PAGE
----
It is my belief that British and American, Polish, Russian, German and French security firms, are waging Asymetric Warfare against the Iraqis with carte blanche from the commander US forces.

To date, there is very little proof of that, but sooner or later, somebody will spill the beans.



posted on Apr, 2 2007 @ 03:24 PM
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Originally posted by fritz

It is my belief that British and American, Polish, Russian, German and French security firms, are waging Asymetric Warfare against the Iraqis with carte blanche from the commander US forces.

To date, there is very little proof of that, but sooner or later, somebody will spill the beans.


Again, if that were the case, it would be a different term than Asymmetric warfare. It's not the bigger force that conducts it. It has nothing to do with being sneaky, plausible deniability, or such things. There are other words to describe those things.



posted on Apr, 2 2007 @ 04:02 PM
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BlueRaja, I'm glad you brought that up.

I slipped up and got carried away with my post and what I was trying to get across.

As I said, this concept of asymetric warfare is very new to me. The research I came across led me to believe that smaller forces could and often did, wage asymetric warfare against their bigger opponent.

Some of the private security personnel are making very big bucks by taking on the very people they are supposed to be helping.

Others however, are in it purely to earn a crust doing all the convoy escorts and providing close protection for Iraqi personalities and contractors.

The former are waging a form of restricted asymetric warefare, in that they are going after 'known' personalities much like the oft screamed about SOG 'Phoenix' programmes in Viet Nam.



posted on Apr, 3 2007 @ 12:40 PM
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Special Operations Forces, paramilitary, etc... may operate in small size elements, but they are still part of the big force, which is why what they do isn't considered Asymmetric Warfare. They do counterinsurgency operations(or counter- asymmetric warfare operations if you like). Operations like the Phoenix program in Vietnam, etc... were part of an overall strategy in dealing with insurgencies, as you can't always confront an unconventional foe with conventional tactics because you'll be at a disadvantage. It's never the larger force or element thereof that conducts asymmetric warfare. They have to deal with it through various means though.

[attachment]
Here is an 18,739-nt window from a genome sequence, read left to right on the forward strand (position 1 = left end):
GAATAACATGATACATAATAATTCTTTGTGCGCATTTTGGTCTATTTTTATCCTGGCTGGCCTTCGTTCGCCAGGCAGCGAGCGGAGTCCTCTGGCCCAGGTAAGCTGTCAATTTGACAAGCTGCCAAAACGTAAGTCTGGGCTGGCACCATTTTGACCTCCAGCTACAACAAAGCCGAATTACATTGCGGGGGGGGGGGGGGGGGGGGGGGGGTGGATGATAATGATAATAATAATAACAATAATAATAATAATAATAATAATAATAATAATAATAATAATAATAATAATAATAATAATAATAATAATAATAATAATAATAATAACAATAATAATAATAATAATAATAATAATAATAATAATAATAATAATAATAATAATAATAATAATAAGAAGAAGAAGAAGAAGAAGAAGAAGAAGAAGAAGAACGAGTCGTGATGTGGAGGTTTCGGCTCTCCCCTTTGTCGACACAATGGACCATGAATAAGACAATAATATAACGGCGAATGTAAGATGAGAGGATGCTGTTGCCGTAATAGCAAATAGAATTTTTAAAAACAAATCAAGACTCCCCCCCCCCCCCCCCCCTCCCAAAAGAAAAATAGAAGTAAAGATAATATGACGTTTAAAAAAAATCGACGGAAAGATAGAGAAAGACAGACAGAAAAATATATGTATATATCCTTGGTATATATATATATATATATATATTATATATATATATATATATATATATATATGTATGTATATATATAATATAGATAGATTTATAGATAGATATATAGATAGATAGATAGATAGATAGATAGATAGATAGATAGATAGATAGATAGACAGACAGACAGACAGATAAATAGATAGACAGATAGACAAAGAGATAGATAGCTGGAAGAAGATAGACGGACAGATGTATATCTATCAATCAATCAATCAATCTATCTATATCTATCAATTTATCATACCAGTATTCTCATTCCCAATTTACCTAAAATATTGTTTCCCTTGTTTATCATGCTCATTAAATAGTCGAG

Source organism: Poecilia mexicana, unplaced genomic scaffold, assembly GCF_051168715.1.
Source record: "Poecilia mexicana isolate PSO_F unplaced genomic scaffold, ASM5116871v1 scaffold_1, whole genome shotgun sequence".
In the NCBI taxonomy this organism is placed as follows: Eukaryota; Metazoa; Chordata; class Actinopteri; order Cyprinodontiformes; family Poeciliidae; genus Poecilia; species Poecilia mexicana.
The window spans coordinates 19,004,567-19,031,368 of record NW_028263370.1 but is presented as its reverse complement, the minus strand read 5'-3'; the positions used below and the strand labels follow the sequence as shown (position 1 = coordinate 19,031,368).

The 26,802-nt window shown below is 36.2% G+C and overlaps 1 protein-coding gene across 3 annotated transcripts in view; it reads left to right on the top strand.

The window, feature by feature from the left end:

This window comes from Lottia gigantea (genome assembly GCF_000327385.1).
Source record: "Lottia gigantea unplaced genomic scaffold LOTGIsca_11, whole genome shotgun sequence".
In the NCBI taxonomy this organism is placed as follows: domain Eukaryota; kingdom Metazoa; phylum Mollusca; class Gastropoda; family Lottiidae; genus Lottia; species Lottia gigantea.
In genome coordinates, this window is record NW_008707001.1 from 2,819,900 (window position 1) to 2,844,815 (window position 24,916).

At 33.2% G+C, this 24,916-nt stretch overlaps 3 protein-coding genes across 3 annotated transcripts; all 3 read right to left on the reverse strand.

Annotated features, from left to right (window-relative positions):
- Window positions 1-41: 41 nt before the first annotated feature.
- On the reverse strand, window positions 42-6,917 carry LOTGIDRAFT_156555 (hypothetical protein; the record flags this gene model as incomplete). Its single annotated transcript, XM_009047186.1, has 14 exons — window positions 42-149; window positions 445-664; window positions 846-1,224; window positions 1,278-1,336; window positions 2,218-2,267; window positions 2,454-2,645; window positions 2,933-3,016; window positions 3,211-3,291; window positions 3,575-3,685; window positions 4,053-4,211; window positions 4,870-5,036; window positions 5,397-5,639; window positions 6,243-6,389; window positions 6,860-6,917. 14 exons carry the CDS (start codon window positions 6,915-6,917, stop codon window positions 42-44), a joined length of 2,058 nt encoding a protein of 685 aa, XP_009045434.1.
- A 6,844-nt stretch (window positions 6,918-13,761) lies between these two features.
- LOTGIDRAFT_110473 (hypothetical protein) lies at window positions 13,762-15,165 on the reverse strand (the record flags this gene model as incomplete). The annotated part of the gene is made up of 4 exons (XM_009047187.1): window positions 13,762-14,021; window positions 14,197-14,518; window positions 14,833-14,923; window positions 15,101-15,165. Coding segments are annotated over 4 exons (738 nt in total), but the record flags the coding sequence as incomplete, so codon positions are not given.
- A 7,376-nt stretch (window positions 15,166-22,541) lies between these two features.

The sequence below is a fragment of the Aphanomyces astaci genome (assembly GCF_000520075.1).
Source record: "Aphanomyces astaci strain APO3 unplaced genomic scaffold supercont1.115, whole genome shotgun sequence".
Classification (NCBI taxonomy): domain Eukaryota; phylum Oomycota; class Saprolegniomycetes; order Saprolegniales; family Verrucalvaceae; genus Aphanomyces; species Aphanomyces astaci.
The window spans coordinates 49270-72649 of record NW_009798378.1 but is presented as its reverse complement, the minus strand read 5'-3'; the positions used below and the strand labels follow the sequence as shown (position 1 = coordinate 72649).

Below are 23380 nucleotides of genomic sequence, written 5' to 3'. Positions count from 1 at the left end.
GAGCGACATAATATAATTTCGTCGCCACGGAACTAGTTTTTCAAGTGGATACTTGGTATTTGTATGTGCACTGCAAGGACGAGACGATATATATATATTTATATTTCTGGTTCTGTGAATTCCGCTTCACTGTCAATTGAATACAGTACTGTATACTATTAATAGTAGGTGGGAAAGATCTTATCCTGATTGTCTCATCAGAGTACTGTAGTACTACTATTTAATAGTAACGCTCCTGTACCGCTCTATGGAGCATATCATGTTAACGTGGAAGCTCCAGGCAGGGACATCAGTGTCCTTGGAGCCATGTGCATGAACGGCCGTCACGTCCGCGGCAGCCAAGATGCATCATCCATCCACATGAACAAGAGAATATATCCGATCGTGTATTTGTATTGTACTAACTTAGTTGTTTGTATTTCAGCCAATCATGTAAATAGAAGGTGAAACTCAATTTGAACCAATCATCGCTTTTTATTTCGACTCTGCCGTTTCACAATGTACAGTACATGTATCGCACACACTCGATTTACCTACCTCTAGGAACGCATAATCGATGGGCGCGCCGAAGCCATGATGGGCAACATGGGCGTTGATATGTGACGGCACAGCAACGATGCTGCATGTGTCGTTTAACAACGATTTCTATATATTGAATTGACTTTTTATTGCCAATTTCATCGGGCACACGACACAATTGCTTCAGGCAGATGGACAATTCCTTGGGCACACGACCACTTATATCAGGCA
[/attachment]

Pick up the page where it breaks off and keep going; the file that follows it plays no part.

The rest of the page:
An example would be-

Special Forces/SEALs/etc.. conduct various UW/DA/SR/CT type missions unilaterally or with HN forces(in this case the new Iraqi special forces, etc..) to counter insurgents.

Civil Affairs and PSYOP units support this overall objective(along with support of conventional forces), by "winning the hearts and minds" of the locals, making it more difficult for insurgents to blend in, or have the locals on their side.



posted on Apr, 12 2007 @ 06:00 AM
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I found this to be a good read on Asymetric Warfare:

Asymetric Warfare: A Primer



posted on Apr, 12 2007 @ 02:39 PM
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That's a great article on the subject, and illustrates what the term means very well.



posted on Sep, 2 2008 @ 09:28 PM
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this is very good info on this type of warfare.